Step One: Know Yourself
Knowing yourself requires you to be mindful of the impression you make on others because of your behavior preferences. You need to be mindful of how these behavior preferences cause tension. Your appearance, your competence, your oral presentation skills, and your feedback skills can all be sources of tension for others (Merrill and Reid, 1981).
An important area in which many IT geeks have blind spots is their appearance. A senior customer told me, “I need your systems administrators to be more aware of and concerned about their appearance when providing desk-side support. Many of our users are important people, highly educated, and are involved in critical programs and operations. They dress a certain way, and they are accustomed to being around people who are dressed a certain way.
When one of your systems administrators show up looking like they slept in their clothes, these users feel uncomfortable.”
This sentiment is consistent with research. As discussed in Chapter 2, the Big Five study found that, in general, IT workers scored lower on “image management” than their peers in other occupations, meaning that they scored lower on the disposition to monitor, observe, regulate, and control the self-presentation and image they project during interactions with others (Lounsbury et al., n.d.). This presents a challenge for certain IT geeks’ personal credibility. I have known many, many IT geeks who are extremely capable, trustworthy, and dependable, but would rather color their hair purple than wear a tie or a business suit.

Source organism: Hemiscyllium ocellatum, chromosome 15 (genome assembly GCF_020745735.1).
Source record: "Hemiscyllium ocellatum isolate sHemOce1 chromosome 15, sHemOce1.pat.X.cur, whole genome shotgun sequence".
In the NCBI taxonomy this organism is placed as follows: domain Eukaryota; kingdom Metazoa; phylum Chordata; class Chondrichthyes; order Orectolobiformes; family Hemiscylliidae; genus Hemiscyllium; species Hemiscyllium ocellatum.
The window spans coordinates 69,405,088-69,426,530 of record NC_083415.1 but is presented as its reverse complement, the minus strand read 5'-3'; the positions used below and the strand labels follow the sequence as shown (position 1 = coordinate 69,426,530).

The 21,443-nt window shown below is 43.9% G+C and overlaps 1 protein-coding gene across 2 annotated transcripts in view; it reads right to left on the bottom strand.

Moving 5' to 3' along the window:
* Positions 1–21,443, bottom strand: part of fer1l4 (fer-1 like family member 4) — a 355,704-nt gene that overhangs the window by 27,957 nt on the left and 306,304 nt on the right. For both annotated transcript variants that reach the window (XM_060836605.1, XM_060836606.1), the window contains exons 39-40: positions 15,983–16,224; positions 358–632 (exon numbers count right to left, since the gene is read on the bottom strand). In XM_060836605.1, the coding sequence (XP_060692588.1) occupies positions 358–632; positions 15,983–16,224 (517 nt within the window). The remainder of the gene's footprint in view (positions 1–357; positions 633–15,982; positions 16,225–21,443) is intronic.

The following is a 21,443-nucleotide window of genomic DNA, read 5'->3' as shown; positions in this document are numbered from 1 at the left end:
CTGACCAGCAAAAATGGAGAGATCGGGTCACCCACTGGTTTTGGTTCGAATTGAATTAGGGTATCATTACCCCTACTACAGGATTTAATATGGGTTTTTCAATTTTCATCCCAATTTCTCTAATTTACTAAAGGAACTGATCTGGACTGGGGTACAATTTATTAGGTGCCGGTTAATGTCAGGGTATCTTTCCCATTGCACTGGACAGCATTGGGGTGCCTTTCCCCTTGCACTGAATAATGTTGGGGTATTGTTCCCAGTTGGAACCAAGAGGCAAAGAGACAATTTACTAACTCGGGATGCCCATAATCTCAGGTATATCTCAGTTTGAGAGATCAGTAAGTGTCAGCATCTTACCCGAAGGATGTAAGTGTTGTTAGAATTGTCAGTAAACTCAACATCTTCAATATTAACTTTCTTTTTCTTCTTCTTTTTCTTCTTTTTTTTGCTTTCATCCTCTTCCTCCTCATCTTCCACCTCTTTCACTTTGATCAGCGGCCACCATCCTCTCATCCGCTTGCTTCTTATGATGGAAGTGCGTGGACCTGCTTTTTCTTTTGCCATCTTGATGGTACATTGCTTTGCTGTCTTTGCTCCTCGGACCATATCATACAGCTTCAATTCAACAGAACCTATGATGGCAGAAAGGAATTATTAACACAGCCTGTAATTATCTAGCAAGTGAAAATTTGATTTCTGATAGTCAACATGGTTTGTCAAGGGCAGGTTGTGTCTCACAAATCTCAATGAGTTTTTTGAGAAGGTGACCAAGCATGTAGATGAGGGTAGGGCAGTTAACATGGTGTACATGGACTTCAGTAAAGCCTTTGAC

According to Susan Bixler, author of Professional Presence, “Whenever we walk into a room, our clothing, manners, and mannerisms are on display. Others assess our selfconfidence and our ability to present ourselves based on about five seconds of information. Each of us has our own signature of professional presence—an indelible statement that we make the instant we step into a room—that should afford us an opportunity to connect immediately” (Bixler, 1992).
People judge us IT geeks immediately based on how we present and carry ourselves. Many people feel tension when they perceive that others are dressed in a way that is socially unacceptable or that is different from what they are used to. Dress is associated with attitude, and people with a perceived attitude of social indifference can make others feel uncomfortable (Merrill and Reid, 1981). In order to have personal credibility, we have to be mindful not just about how our appearance makes us feel, but about how it makes those around us feel and how it influences our ability to effectively interact with them.